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Recently asked questions about conveyancing in Writtle

The owners have very assertive sellers who has suggested a preliminary agreement with a non-refundable deposit 10k. Are such contracts the norm for Writtle conveyancing transactions?

There are a couple of primary drawbacks with entering into any lock out agreement (sometimes referred to as an exclusivity agreement) is that it diverts attention away from making progress with the conveyancing transaction itself, so in the absence of it needing limited or no negotiation then it may turn out to be unhelpful. It is not particularly popular amongst Writtle conveyancing practitioners as a result. A further concern is the extent of the remedies available - an aggrieved purchaser is not likely to be issued with an injunctive ruling by a court to stop the vendor selling to another buyer, so the only remedy open via the agreement will be the recovery of abortive costs and, in limited circumstances, the extra payment of penalties.

It is 10 years ago since I purchased my home in Writtle. Conveyancing solicitors have now been instructed on the sale but I am unable to track down my title documents. Will this jeopardise the sale?

You need not be too concerned. Firstly the deeds may be with your lender or they could be archived with the lawyers who handled the purchase. Secondly in most cases the title will be recorded at the land registry and you will be able to establish that you are the registered owner by your conveyancing lawyers acquiring current official copies of the land registers. Most conveyancing in Writtle relates to registered property but in the rare situation where your property is not registered it is more problematic but is not insurmountable.

Yesterday I discovered that there is a flying freehold element on a house I have offered on two weeks back in what should have been a quick, no chain conveyancing. Writtle is the location of the property. Can you shed any light on this issue?

Flying freeholds in Writtle are rare but are more likely to exist in relation to terraced houses. Even though you don't necessarily need a conveyancing solicitor in Writtle you must be sure that your lawyer goes through the deeds very carefully. Your lender may require your conveyancing solicitor to take out an indemnity policy. Some of the more diligent conveyancing solicitors in Writtle may decide that this is not enough and that the deeds be re-written to give you the most up to date legal protection. If so, the next door neighbour also had to sign up to the revised deeds.It is possible that your lender will not accept the situation so the sooner you find out the better. You should also check with your insurance broker as to whether they will insure a flying freehold property.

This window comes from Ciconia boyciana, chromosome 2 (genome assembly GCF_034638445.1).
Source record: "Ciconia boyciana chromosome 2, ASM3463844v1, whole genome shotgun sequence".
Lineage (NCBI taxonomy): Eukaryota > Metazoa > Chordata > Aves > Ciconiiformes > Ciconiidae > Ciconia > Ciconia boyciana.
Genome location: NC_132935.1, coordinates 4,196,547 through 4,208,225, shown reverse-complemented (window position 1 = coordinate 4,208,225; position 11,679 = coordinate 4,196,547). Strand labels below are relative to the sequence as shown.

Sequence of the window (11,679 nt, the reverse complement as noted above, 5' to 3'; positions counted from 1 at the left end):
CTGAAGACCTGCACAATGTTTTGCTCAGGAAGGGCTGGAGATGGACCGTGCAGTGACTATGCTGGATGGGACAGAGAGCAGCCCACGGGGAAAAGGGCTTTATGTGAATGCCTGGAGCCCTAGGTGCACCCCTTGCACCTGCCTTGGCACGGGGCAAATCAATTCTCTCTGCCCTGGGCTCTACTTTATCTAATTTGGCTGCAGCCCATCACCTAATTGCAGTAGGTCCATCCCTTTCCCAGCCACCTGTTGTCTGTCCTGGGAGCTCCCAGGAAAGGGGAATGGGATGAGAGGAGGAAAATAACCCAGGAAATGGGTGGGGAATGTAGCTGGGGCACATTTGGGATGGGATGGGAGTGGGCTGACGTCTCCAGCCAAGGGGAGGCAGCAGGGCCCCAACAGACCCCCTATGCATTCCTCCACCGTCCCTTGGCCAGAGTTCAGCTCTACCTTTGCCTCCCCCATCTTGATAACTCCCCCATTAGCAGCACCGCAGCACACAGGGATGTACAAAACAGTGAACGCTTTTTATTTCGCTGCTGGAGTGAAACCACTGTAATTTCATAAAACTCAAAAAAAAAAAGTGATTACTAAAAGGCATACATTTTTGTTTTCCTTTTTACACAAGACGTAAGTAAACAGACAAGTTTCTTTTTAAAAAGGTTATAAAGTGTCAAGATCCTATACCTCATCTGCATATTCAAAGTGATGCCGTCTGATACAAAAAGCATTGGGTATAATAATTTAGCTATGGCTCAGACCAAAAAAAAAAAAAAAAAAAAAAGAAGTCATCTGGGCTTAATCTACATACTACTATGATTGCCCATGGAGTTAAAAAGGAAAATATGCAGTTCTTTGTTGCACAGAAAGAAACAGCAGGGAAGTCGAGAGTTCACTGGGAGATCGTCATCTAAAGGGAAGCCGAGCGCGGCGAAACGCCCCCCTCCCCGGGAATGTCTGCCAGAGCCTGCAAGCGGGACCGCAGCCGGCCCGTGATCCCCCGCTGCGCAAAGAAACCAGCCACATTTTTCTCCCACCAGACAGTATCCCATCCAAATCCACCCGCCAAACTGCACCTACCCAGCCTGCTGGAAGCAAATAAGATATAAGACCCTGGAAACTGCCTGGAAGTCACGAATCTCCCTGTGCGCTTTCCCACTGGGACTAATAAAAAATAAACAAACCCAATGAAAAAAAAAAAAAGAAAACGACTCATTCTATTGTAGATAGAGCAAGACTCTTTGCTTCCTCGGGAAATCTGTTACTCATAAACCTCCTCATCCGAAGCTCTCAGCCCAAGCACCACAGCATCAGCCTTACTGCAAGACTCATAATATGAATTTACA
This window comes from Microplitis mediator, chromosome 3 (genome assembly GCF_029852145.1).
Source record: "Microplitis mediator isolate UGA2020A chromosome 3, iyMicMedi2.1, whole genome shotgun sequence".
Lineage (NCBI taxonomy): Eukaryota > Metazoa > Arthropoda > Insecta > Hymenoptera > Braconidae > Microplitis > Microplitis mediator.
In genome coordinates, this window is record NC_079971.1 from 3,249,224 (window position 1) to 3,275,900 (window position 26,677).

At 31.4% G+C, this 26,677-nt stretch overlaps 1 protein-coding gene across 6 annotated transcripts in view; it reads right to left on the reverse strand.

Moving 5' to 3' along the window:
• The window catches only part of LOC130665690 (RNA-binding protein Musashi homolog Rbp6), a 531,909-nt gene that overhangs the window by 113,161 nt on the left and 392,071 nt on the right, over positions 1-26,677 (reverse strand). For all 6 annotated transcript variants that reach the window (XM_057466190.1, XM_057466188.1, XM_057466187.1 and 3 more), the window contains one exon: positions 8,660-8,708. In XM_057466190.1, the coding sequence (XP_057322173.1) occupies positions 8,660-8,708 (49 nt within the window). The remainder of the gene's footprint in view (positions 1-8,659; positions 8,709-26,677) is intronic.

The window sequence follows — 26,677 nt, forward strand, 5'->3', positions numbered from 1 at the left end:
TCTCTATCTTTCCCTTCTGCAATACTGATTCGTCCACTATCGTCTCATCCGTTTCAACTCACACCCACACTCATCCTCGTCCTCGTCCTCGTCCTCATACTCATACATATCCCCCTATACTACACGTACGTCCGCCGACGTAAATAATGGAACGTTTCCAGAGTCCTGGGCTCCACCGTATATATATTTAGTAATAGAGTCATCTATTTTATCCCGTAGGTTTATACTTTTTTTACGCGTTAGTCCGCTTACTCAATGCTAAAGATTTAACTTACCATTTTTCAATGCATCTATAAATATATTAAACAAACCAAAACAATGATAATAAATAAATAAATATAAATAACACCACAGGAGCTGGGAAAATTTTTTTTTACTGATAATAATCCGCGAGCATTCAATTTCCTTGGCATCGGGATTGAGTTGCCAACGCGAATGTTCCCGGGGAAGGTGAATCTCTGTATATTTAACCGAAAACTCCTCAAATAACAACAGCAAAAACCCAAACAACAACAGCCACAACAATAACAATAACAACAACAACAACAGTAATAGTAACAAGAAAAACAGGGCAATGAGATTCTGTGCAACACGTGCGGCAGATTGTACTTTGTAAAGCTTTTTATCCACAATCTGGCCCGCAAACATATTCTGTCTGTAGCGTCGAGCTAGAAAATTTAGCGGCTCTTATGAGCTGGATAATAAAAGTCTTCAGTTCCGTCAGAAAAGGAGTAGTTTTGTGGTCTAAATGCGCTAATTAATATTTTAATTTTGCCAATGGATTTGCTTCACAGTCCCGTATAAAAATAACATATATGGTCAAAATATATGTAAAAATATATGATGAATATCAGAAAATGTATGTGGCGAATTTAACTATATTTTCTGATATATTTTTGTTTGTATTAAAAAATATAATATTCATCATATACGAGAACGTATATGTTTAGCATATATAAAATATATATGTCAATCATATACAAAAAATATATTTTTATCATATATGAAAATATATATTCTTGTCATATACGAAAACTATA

Should I be wary that third parties that I am dealing with are suggesting a nationwide conveyancing firm as opposed to a High Street Writtle conveyancing practice?

As with many professional services, often recommendations from relatives can be extremely useful or valuable. But there are many people with a keen interest in a conveyancing transaction; estate agents, mortgage brokers and mortgage companies may put forward conveyancers to choose. On occasion these solicitors might be known to one of the organisations as being good in their field, but occasionally there is an underlying financial incentive behind the recommendation. You have the discretion to appoint your preferred lawyer. You need to be aware that the majority of lenders specify a panel list of law firms you have to use for the mortgage aspect of your transaction.

Back In 2001, I bought a leasehold flat in Writtle. Conveyancing and Barclays mortgage organised. I have received a letter from someone saying they have taken over the freehold. It included a ground rent demand for rent dating back to 1996. The conveyancing practitioner in Writtle who previously acted has long since retired. What should I do?

The first thing you should do is contact HMLR to be sure that this person is indeed the registered owner of the freehold reversion. There is no need to incur the fees of a Writtle conveyancing solicitor to do this as you can do this on the Land Registry website for £3. Rest assured that in any event, even if this is the rightful freeholder, under the Limitation Act 1980 the limitation period for recovery of ground rent is six years.

I invested in buying a basement flat in Writtle, conveyancing having been completed 7 years ago. Can you let me have an estimated range of the fair premium for a lease extension? Comparable properties in Writtle with over 90 years remaining are worth £181,000. The average or mid-range amount of ground rent is £55 levied per year. The lease finishes on 21st October 2070

With just 51 years unexpired we estimate the price of your lease extension to range between £30,400 and £35,200 plus legals.

The suggested premium range above a general guide to costs for extending a lease, but we are not able to provide the actual costs without more comprehensive investigations. Do not use the figures in a Notice of Claim or as an informal offer. There are no doubt additional concerns that need to be taken into account and clearly you should be as accurate as possible in your negotiations. Neither should you take any other action based on this information before getting professional advice.

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Find out more about how flying freehold can affect your the value of a property.